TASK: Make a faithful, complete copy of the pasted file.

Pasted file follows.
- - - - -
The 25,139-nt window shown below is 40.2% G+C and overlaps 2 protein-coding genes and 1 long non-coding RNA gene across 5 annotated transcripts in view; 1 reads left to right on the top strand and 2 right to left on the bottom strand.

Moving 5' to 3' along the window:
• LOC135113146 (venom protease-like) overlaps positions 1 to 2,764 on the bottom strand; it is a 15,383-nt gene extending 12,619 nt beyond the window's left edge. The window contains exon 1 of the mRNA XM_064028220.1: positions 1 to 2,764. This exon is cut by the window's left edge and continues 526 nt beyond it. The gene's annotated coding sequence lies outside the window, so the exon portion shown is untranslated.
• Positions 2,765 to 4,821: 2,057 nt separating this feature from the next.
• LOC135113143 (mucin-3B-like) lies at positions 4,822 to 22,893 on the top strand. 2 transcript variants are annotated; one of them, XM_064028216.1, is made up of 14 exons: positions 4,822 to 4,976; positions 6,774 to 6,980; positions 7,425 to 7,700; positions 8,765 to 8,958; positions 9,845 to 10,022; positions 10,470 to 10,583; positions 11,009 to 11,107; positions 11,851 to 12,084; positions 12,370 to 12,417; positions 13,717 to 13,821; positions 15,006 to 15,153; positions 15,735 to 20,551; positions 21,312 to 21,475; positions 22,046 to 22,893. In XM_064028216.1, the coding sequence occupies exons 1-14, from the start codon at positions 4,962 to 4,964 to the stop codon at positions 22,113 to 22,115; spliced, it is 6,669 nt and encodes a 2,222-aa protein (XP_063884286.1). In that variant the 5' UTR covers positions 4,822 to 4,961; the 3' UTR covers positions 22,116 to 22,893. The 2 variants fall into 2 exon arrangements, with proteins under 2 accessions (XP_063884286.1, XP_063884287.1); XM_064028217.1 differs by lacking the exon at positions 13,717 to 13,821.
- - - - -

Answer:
The 25,139-nt window shown below is 40.2% G+C and overlaps 2 protein-coding genes and 1 long non-coding RNA gene across 5 annotated transcripts in view; 1 reads left to right on the top strand and 2 right to left on the bottom strand.

Moving 5' to 3' along the window:
• LOC135113146 (venom protease-like) overlaps positions 1 to 2,764 on the bottom strand; it is a 15,383-nt gene extending 12,619 nt beyond the window's left edge. The window contains exon 1 of the mRNA XM_064028220.1: positions 1 to 2,764. This exon is cut by the window's left edge and continues 526 nt beyond it. The gene's annotated coding sequence lies outside the window, so the exon portion shown is untranslated.
• Positions 2,765 to 4,821: 2,057 nt separating this feature from the next.
• LOC135113143 (mucin-3B-like) lies at positions 4,822 to 22,893 on the top strand. 2 transcript variants are annotated; one of them, XM_064028216.1, is made up of 14 exons: positions 4,822 to 4,976; positions 6,774 to 6,980; positions 7,425 to 7,700; positions 8,765 to 8,958; positions 9,845 to 10,022; positions 10,470 to 10,583; positions 11,009 to 11,107; positions 11,851 to 12,084; positions 12,370 to 12,417; positions 13,717 to 13,821; positions 15,006 to 15,153; positions 15,735 to 20,551; positions 21,312 to 21,475; positions 22,046 to 22,893. In XM_064028216.1, the coding sequence occupies exons 1-14, from the start codon at positions 4,962 to 4,964 to the stop codon at positions 22,113 to 22,115; spliced, it is 6,669 nt and encodes a 2,222-aa protein (XP_063884286.1). In that variant the 5' UTR covers positions 4,822 to 4,961; the 3' UTR covers positions 22,116 to 22,893. The 2 variants fall into 2 exon arrangements, with proteins under 2 accessions (XP_063884286.1, XP_063884287.1); XM_064028217.1 differs by lacking the exon at positions 13,717 to 13,821.